MDA DataQuick. The San Diego firm tracks real estate trends nationally via public property records. January's sales total was the lowest for any January since at least 1994, when DataQuick's complete Seattle-area statistics begin. Sales have fallen on a year-over-year basis for 32 consecutive months. The median price paid for all homes combined in January was $308,750, down 2.9% from $318,000 in December and down 10.6% from $345,216 a year earlier. The January 2009 median was 15.5% lower than the Seattle area's peak $365,200 median in June 2007 and was the lowest median for any month since it was $306,403 in December 2005. The median has fallen on a year-over-year basis for 12 straight months. The median paid for resale single-family detached houses in January fell to $300,000, down 15.0% from a year ago to its lowest point since May 2005. The resale house median stood 24.0% below its $394,500 peak in June 2007.
Another price measure, the median price paid per square foot for resale detached houses, showed a larger decline: January's $167 median per square foot fell 22% from a year ago and stood 30.6% below the peak $240 median of July 2007. The price per square foot has fallen on a year-over-year basis for 15 consecutive months and in January was at its lowest point since December 2004. The Seattle area's median sale price declines, while steepening, remain among the lowest for large metro areas nationally. Looking at all Seattle metro area homes in January, not just those that sold, an estimated 19.6% were "underwater" (18.1% in King County). That's where the estimated current value of a home is lower than the total of any open loans on that property. The Seattle region's 19.6% compares with 20 to 40% of homes being underwater in many other Western metro areas. The figures are based on DataQuick's automated valuation models that estimate each home's value, as well as a model designed to identify open mortgages on a property. (Calculation of% underwater based on loan amounts at the time of origination). Across the West, the median sale price - the point where half of the homes sold for more and half for less - has fallen for reasons beyond the drop in home values. For example, more of today's sales involve foreclosures, which tend to sell at a discount and be concentrated in more affordable communities. Also, the August 2007 credit crunch made larger "jumbo" mortgages more expensive and harder to obtain, which has led to slower sales in higher-priced neighborhoods. (A dropoff in high-end sales can tug down the median.)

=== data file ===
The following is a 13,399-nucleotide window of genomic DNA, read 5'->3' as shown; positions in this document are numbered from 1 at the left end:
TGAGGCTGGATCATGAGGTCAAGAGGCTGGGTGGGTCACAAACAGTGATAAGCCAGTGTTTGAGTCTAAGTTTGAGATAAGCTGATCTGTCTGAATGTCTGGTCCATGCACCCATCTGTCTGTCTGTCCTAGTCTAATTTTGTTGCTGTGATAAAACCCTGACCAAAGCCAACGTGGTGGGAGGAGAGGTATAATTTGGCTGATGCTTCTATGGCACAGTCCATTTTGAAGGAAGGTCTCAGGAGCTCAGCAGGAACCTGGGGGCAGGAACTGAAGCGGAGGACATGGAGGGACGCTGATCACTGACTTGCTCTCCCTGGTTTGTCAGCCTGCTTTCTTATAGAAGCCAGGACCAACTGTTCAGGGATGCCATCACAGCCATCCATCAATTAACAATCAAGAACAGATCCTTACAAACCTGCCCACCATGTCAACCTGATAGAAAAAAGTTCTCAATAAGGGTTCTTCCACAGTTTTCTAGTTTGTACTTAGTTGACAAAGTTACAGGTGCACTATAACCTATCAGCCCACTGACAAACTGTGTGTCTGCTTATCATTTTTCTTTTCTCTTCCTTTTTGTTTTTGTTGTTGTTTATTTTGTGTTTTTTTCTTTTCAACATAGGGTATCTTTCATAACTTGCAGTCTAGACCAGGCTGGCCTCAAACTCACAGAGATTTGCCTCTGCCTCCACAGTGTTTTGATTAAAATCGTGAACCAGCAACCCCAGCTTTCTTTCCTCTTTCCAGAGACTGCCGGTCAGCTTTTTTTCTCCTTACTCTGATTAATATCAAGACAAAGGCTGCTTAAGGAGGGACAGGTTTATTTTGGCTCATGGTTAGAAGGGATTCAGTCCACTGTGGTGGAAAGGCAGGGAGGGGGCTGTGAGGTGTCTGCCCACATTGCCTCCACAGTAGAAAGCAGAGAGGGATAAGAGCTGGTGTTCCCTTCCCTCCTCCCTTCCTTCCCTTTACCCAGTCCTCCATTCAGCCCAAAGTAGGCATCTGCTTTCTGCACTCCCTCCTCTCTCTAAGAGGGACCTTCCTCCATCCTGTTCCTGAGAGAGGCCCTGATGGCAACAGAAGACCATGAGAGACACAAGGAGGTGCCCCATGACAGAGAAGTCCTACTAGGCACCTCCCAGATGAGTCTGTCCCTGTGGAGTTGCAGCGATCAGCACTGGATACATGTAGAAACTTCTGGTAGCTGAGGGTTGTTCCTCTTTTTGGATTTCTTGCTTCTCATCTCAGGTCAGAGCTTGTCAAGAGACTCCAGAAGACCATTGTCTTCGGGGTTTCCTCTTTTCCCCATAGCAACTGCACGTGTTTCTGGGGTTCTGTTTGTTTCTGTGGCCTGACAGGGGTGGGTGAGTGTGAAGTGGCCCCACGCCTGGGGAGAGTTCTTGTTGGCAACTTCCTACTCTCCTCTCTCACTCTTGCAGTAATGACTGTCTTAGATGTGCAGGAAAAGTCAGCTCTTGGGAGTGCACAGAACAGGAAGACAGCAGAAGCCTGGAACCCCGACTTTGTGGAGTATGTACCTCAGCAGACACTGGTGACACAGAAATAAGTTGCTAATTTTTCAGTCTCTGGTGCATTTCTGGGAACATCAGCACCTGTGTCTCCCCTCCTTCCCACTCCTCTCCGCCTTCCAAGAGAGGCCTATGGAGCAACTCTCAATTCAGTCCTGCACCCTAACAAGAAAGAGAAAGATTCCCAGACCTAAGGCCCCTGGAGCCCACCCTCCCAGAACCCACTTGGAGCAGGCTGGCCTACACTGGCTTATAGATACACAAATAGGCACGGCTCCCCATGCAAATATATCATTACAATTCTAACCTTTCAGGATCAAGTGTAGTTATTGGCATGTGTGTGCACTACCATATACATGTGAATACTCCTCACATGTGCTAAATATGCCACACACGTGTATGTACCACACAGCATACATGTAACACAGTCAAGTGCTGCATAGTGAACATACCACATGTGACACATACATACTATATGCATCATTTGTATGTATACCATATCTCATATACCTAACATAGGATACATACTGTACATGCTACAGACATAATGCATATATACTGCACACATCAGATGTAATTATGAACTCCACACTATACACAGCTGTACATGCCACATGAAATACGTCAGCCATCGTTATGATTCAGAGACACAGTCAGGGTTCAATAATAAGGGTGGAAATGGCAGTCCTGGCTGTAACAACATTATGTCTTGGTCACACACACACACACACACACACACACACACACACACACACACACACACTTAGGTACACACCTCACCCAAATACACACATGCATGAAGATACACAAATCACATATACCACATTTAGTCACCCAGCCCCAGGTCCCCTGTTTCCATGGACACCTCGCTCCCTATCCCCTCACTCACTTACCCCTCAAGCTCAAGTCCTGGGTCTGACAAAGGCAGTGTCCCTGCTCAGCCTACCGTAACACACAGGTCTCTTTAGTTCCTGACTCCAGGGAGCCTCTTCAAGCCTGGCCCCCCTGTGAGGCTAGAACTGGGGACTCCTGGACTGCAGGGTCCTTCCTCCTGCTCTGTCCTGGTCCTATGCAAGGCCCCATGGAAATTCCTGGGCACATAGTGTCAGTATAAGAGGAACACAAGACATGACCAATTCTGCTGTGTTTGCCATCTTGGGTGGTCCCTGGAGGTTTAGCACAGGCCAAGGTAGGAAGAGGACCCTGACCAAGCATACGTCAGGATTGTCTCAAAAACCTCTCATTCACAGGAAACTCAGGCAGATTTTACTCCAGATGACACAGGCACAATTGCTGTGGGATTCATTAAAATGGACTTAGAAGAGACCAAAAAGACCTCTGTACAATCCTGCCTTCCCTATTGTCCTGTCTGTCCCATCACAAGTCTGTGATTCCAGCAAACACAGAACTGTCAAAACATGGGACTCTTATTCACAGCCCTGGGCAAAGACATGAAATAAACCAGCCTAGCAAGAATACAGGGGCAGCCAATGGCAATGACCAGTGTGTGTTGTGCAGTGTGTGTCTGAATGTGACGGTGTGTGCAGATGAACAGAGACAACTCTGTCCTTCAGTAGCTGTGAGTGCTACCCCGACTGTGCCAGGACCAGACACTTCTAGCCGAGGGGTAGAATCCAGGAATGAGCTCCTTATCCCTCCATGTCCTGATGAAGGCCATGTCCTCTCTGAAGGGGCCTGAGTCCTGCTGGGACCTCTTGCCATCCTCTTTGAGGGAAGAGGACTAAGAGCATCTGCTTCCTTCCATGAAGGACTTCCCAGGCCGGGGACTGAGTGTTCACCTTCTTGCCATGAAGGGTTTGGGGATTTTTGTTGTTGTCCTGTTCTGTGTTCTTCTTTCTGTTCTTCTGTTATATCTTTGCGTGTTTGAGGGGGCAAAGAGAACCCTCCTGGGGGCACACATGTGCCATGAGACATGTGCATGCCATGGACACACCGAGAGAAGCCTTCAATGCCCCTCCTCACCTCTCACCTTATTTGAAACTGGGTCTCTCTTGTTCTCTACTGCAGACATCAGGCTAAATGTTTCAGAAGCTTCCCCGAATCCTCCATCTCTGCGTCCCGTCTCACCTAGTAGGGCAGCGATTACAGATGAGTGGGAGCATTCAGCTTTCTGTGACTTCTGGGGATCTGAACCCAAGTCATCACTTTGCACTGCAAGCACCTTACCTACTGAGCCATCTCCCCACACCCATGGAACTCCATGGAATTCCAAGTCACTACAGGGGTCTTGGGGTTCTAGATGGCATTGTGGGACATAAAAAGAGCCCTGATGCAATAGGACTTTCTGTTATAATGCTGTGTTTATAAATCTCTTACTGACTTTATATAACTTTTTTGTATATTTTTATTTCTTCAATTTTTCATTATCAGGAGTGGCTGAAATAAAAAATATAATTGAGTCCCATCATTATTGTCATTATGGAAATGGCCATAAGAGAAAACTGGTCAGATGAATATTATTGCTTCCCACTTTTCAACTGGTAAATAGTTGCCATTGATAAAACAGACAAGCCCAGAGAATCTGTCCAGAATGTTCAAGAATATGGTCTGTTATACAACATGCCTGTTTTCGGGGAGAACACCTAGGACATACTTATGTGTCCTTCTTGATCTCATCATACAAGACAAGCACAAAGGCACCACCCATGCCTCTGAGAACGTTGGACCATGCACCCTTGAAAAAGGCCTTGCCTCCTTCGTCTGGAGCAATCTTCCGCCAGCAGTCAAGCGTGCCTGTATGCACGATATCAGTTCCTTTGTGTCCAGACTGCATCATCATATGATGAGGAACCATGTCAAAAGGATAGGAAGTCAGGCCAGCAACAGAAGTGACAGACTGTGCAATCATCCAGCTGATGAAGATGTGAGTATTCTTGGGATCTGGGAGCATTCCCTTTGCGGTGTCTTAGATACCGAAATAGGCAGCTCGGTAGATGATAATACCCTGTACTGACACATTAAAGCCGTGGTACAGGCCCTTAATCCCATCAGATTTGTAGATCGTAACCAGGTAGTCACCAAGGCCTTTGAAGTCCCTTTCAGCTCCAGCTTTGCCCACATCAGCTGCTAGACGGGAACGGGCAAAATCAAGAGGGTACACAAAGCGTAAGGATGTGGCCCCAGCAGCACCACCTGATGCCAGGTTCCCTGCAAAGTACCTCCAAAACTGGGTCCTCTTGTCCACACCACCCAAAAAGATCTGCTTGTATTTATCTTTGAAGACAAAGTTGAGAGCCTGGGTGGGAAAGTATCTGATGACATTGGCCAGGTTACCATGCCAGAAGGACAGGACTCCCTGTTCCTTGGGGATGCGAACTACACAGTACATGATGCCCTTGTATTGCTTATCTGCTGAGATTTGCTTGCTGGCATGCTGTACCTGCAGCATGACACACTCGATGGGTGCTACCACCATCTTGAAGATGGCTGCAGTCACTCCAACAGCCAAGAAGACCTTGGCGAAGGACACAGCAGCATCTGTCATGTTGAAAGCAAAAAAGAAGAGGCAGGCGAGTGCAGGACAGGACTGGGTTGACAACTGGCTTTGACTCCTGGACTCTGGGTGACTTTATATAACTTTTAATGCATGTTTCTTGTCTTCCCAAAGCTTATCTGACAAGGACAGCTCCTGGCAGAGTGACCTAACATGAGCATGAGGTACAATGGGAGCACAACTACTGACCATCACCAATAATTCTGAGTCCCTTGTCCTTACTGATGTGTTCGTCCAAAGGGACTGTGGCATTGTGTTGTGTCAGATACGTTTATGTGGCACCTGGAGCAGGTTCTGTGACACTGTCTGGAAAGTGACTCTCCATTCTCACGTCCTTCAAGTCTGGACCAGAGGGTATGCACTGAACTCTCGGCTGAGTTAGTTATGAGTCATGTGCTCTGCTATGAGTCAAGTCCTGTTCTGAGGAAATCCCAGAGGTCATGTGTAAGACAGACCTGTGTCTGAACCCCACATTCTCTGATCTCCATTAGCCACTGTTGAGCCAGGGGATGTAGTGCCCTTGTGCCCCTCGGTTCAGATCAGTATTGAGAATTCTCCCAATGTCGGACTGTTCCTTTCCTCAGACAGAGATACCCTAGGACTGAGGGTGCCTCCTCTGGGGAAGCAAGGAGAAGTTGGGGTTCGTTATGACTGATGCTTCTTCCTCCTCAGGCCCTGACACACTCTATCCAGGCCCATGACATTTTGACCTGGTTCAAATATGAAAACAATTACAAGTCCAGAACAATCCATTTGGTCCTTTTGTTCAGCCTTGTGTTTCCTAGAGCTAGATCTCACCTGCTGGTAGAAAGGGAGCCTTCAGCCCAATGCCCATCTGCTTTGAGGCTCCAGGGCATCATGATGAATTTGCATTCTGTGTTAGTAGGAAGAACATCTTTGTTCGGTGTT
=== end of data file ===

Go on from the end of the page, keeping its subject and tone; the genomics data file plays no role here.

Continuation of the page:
About 23.9% of the Seattle-area homes that resold in January had been foreclosed on at some point in the prior 12 months. That's still well below the levels in many other major Western markets, where such "foreclosure resales" account for half or more of all resale activity.